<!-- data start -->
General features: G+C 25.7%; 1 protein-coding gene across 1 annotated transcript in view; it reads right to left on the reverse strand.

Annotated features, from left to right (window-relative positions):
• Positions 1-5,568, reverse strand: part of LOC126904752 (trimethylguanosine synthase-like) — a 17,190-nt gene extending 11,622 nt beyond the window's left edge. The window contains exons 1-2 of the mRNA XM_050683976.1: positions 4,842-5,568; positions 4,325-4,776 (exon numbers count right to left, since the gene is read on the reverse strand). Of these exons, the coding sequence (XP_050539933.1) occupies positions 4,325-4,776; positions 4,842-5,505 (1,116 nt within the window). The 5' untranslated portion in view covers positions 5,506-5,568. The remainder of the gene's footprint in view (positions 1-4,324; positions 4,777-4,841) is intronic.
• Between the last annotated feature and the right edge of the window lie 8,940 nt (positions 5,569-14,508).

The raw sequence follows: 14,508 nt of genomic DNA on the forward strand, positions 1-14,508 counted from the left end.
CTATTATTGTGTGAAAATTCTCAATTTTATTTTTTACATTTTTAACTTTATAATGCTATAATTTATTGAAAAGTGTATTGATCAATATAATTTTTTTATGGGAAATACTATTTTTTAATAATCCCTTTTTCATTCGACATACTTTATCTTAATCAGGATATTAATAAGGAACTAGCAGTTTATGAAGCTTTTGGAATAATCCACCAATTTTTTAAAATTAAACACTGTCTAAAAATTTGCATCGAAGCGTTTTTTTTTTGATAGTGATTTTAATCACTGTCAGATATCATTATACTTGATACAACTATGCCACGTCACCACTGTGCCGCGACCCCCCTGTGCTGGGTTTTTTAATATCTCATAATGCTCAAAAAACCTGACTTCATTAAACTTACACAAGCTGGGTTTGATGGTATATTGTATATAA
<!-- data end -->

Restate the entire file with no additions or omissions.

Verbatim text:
General features: G+C 25.7%; 1 protein-coding gene across 1 annotated transcript in view; it reads right to left on the reverse strand.

Annotated features, from left to right (window-relative positions):
• Positions 1-5,568, reverse strand: part of LOC126904752 (trimethylguanosine synthase-like) — a 17,190-nt gene extending 11,622 nt beyond the window's left edge. The window contains exons 1-2 of the mRNA XM_050683976.1: positions 4,842-5,568; positions 4,325-4,776 (exon numbers count right to left, since the gene is read on the reverse strand). Of these exons, the coding sequence (XP_050539933.1) occupies positions 4,325-4,776; positions 4,842-5,505 (1,116 nt within the window). The 5' untranslated portion in view covers positions 5,506-5,568. The remainder of the gene's footprint in view (positions 1-4,324; positions 4,777-4,841) is intronic.
• Between the last annotated feature and the right edge of the window lie 8,940 nt (positions 5,569-14,508).

The raw sequence follows: 14,508 nt of genomic DNA on the forward strand, positions 1-14,508 counted from the left end.
CTATTATTGTGTGAAAATTCTCAATTTTATTTTTTACATTTTTAACTTTATAATGCTATAATTTATTGAAAAGTGTATTGATCAATATAATTTTTTTATGGGAAATACTATTTTTTAATAATCCCTTTTTCATTCGACATACTTTATCTTAATCAGGATATTAATAAGGAACTAGCAGTTTATGAAGCTTTTGGAATAATCCACCAATTTTTTAAAATTAAACACTGTCTAAAAATTTGCATCGAAGCGTTTTTTTTTTGATAGTGATTTTAATCACTGTCAGATATCATTATACTTGATACAACTATGCCACGTCACCACTGTGCCGCGACCCCCCTGTGCTGGGTTTTTTAATATCTCATAATGCTCAAAAAACCTGACTTCATTAAACTTACACAAGCTGGGTTTGATGGTATATTGTATATAA